The Nationals had a high-profile teardown this past July. The biggest splash sent Max Scherzer and Trea Turner to the Dodgers, while other notables like Kyle Schwarber, Yan Gomes and Daniel Hudson were flipped to contenders. Almost buried amidst that flurry was a lower-profile swap announced less than an hour before the deadline: acquiring outfielder Lane Thomas from the Cardinals for veteran starter Jon Lester. While that trade didn’t grab nearly as many headlines as some of the Nats’ other moves, the early returns look very promising.
Thomas has been around for a few seasons, but he never got an extended look with St. Louis. Between 2019-21, he struggled to a .172/.289/.336 line across 142 scattered plate appearances. Generally regarded by prospect evaluators as a fourth outfield type and turning 26 years old in August, it’s easy to understand why the Cardinals’ front office was willing to make him available. Yet Thomas picked up everyday run on a depleted Washington roster down the stretch, putting up quietly excellent numbers.
Over 206 plate appearances in the nation’s capital, the former fifth-round pick posted a .270/.364/.489 slash line, hitting seven home runs and stealing four bases. He spent the bulk of that time in center field, playing well enough to supplant former top prospect Víctor Robles on the depth chart. That offensive output was 27 percentage points above the league average, by measure of wRC+. More encouragingly, it was largely backed up by strong plate discipline and batted ball metrics.
During his end-of-season run, Thomas demonstrated an enviable combination of patience, bat-to-ball skills and power on contact. The right-handed hitter had an extreme willingness to work deep counts, a continuation of a trend he’d shown in St. Louis. Thomas swings far less often than most at pitches both inside and outside the strike zone, a plan of attack that allows him to draw plenty of walks but also puts him at risk for his share of strikeouts. Yet he kept the punch outs manageable during his time in Washington by making contact on a robust 82.4% of his swings (about six percentage points higher than the league mark).
That patience and contact frequency gave Thomas a strong floor from an on-base perspective, but his contact authority was particularly impressive. The Tennessee native had an average exit velocity of 91.7 MPH, more than three ticks harder than the 88.1 MPH league average. According to FanGraphs, he made hard contact on 45.1% of his batted balls with the Nats. The average MLB hitter (excluding pitchers) had a 32.5% hard contact rate in 2021.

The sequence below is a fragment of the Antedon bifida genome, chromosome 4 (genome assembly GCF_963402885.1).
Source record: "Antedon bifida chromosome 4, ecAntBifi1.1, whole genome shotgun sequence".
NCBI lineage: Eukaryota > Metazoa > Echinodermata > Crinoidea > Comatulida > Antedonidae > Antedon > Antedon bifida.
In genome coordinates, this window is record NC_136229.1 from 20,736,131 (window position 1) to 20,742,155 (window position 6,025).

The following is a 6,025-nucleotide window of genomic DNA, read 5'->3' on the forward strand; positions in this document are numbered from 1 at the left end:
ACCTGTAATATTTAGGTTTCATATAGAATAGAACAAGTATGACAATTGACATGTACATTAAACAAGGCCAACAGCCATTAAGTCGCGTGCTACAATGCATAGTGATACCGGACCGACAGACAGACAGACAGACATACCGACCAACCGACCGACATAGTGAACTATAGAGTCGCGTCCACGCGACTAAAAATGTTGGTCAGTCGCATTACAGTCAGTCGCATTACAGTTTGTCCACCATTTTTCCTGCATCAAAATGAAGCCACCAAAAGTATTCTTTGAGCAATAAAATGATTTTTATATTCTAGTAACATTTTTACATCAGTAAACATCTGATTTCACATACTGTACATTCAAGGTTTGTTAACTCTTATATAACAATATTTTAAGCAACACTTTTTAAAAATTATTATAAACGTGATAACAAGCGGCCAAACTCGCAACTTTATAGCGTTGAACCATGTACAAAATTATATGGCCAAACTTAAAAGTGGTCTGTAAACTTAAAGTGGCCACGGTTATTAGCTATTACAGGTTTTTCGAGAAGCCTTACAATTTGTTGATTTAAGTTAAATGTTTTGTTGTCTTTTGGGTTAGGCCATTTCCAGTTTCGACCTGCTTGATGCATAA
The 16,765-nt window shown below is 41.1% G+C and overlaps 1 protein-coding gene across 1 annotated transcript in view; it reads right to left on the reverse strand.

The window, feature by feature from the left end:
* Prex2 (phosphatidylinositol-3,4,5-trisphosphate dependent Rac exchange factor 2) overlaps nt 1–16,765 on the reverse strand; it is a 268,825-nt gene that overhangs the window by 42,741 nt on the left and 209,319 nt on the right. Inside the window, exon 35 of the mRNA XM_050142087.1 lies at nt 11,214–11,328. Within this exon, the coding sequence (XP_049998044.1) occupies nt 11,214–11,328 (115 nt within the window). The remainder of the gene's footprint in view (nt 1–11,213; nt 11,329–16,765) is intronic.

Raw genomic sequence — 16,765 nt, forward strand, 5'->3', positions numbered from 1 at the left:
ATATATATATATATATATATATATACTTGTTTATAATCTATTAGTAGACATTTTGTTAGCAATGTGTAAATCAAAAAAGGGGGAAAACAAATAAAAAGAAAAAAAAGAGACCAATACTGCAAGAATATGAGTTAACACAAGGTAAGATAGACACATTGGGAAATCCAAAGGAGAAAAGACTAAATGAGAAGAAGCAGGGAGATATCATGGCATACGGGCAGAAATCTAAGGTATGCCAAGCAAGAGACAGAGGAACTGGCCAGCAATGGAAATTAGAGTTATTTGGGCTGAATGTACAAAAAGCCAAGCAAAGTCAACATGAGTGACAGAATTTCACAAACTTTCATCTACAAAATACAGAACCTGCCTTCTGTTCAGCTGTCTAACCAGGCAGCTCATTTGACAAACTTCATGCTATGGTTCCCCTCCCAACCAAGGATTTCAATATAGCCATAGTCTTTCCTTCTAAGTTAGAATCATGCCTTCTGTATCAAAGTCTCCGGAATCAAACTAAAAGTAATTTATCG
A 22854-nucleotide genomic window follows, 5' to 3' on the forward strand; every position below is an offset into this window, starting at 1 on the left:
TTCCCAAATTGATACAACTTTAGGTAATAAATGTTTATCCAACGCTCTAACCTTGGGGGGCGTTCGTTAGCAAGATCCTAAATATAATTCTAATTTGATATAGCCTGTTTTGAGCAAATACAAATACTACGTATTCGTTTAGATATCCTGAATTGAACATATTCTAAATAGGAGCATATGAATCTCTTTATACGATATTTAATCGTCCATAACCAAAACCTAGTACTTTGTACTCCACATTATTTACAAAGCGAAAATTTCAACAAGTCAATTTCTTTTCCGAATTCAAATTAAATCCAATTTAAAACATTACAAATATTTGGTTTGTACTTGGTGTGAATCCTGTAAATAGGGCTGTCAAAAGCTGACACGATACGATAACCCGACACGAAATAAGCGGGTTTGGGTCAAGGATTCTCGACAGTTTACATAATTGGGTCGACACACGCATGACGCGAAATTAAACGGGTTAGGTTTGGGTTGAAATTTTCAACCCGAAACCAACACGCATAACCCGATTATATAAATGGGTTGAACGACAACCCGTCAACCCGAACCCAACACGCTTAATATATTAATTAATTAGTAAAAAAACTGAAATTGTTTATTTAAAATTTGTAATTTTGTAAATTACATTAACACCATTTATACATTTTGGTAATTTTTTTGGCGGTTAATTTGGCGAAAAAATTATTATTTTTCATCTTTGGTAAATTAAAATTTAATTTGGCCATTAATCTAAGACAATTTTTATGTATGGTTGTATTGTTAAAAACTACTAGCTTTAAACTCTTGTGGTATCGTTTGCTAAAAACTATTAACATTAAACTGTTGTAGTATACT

That’s a rare set of skills, even in a limited sample of work. Among the 463 players with at least 100 plate appearances, only sixteen managed a hard contact rate north of 40% while striking out in fewer than a quarter of their trips to the dish. Other than Thomas, every player in that group posted a wRC+ of 122 or higher (indicating they were at least 22 percentage points more productive than average offensively). Removing Thomas’ poor 58 plate appearances with the Cardinals early in the season puts him right among that very impressive list of names, both from a results and process perspective.
That’s not to say Thomas is absolutely an elite hitter now, or even that the Cardinals made a mistake in giving him up. Lester was a reliable source of decent innings down the stretch, helping St. Louis to a fantastic second-half run to the postseason. And Thomas needs more than two months of strong performance to cement himself as a core member of the Nats’ future.
His first couple months in a Washington uniform couldn’t have gone much better, though. At the very least, he’s earned an extended opportunity to try to cement himself alongside Juan Soto in the long-term outfield. The Nationals are likely to take a step back in 2022 as they audition younger players like Thomas, but they prioritized near-MLB returns during their deadline sell-off and aren’t about to embark on a rebuild while Soto is under club control. Washington may need some things to fall into place to be realistic contenders in what should be a competitive NL East by 2023. Thomas settling in as a productive regular would be one those pluses, and he’s started off on the right foot with his new club.